Although all steel-bodied cars rust eventually, premature rusting may soon be less of a problem thanks to technology developed by father-and-son team Anis and Aunik Rahman. Their system non-destructively analyzes automobiles' paint jobs, making sure that the layers of paint have been applied properly. It could reportedly also find use diagnosing the early stages of skin cancer.

The system works by emitting a beam of terahertz-frequency radiation into the applied paint. That beam harmlessly penetrates right through to the metal, although some of it is also reflected back by the individual layers of paint. By analyzing those reflections, it's possible to ascertain how thick each of those layers is, measured down to the tens of nanometers. The size of particles (such as metallic flakes) added to the paint can also be measured, down to 25 nanometers.

Additionally, it's possible to determine if adjacent layers are separate, or blend into one another. This is an important distinction, as protective outer coatings won't work properly if they penetrate the underlying paint.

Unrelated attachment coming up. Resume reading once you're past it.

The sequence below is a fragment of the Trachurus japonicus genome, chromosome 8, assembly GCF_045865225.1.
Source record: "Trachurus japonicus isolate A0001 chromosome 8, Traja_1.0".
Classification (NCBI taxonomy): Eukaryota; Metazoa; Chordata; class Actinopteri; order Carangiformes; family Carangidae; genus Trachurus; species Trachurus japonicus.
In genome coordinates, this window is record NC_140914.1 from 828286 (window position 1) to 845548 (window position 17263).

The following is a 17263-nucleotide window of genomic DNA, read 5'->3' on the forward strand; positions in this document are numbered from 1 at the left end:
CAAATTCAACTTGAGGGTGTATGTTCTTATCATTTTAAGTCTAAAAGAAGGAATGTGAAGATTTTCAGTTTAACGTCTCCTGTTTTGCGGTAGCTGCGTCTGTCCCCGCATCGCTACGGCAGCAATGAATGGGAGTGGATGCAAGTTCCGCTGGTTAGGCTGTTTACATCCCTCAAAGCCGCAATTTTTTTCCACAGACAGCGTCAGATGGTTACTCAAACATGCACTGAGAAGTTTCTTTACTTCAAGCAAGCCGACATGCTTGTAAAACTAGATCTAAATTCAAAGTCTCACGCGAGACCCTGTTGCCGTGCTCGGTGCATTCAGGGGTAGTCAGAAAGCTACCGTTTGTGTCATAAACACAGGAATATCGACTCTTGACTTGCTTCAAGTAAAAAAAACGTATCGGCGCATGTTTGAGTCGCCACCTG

The technology could apparently also be used to see how paints bond to different types of materials, to test paint on older items for lead, and to analyze the composition of paint on historical artifacts. As mentioned, it's claimed that the system could additionally be used "to analyze the structure of skin layers and determine if they are healthy or diseased."

Anis and Aunik have developed the technology to a commercial-ready state via their company, Applied Research and Photonics Inc., and are now seeking business partners.

Source: The Optical Society